Lynda, there are no words. I truly believe we are all here for a reason, to teach, to learn and to grow as a soul. His work may be done on this plane but his soul lives on- sending love to you. ❤️
Thank you Susan. Beautifully said and much appreciated.
Lynda, I am sending this to my husband and his former wife who also lost a son who had travelled many paths like Sam. Beautifully written. Thank you.
I look forward to speaking sometime in SC in the near future. Ready to get back in that saddle. Thank you, Leigh.
Lynda, Thank you for again teaching us to live albeit with these tragic happenings. You not only teach, you inspire us with words designed to be real and honest. I pray your connection to Sam continues to blossom. Much love my friend, Suzie
Thank you Suzie, one of my discerning readers!
Continued thoughts and prayers for your loss…your words are an insight into the grief of a parent who has lost a child. It is so beautifully written and I love your thoughts on connecting with him in this universe every day. Sharing in the hopes that it helps others…
Thank you, Gaye, for taking a moment to post this. It means a lot!
Sometimes I wonder if immense pain is balanced out by immense joy, or intensity of love. How else could one go on after such loss? I will never understand the logic behind the puzzle, but I think, as I age and experience love and loss, that it is all good, even with its heart-wrenching pain. Pain that takes your breath away. Pain that makes you aware of how great your capacity for love is.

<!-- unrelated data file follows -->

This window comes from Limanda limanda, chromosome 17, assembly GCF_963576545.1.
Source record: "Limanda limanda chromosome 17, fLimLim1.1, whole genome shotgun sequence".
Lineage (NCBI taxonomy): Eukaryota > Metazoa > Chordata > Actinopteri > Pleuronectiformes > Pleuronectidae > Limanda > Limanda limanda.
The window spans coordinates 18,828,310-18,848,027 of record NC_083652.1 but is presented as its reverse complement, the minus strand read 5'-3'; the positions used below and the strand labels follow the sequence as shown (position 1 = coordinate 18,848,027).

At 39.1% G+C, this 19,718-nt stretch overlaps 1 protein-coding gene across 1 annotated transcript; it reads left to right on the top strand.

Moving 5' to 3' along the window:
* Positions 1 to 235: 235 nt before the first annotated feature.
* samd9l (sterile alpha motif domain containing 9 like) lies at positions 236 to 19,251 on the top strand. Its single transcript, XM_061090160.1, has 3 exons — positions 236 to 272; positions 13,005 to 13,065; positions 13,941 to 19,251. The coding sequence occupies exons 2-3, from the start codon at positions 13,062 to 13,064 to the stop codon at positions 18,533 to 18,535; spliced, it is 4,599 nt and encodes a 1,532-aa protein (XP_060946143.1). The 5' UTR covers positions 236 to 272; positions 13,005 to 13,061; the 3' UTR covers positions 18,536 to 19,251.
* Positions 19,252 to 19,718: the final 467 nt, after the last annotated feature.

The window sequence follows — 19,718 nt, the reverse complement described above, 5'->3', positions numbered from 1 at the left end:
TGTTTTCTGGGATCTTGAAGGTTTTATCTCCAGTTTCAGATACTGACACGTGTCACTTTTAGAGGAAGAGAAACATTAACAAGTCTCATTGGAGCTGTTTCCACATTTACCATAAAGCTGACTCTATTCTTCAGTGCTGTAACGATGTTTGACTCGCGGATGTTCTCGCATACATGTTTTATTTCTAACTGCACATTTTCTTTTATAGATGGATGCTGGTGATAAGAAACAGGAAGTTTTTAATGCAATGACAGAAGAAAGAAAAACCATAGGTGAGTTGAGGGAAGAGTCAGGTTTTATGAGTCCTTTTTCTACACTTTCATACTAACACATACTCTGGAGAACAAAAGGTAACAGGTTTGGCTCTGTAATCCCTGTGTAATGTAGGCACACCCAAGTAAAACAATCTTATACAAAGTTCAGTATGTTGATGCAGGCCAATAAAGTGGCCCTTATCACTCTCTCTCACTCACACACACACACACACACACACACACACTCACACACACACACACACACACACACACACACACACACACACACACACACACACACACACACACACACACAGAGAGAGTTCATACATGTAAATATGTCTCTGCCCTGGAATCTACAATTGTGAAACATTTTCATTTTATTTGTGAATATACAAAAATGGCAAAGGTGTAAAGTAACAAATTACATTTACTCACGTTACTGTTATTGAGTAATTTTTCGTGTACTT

Incredibly well said Andy – I DO believe the extremes are what keep us fueled, preparing us for the pendulum to swing –
because it will.
This is beautiful Lynda. I know you are grieving beyond words and I pray your writing helps to heal the wounds. Love you dear friend,
Thank you Sara – Love you back.
A beautiful piece Lynda and so helpful to many. God’s peace to you.
Feedback like this encourages me to get back to the keyboard. Thank you, Ellen.
This is such a touching, heart felt piece. I really am sad for her loss. As I say often this just makes my heart hurt.
You’re a warrior. And always supportive.
So beautifully written. I love the idea of trying to connect with your loved one each day, keeping him/ her alive in your heart and letting their spirit guide you. A friend lost her daughter 20 years ago in a car accident, and I’m sending this to her. Her pain has dulled, but never ends.
Thank you for sharing. We never know what small take-away will keep someone hanging on to healing.
You are a wordsmith and I am glad your friend encouraged you to write. Thank you for sharing. Deep heartfelt love to you Lynda and the family. ❤️ Anne Martin Cochran
I aspire to be a wordsmith – maybe some day. Thank you for your comment! Gives me writing energy.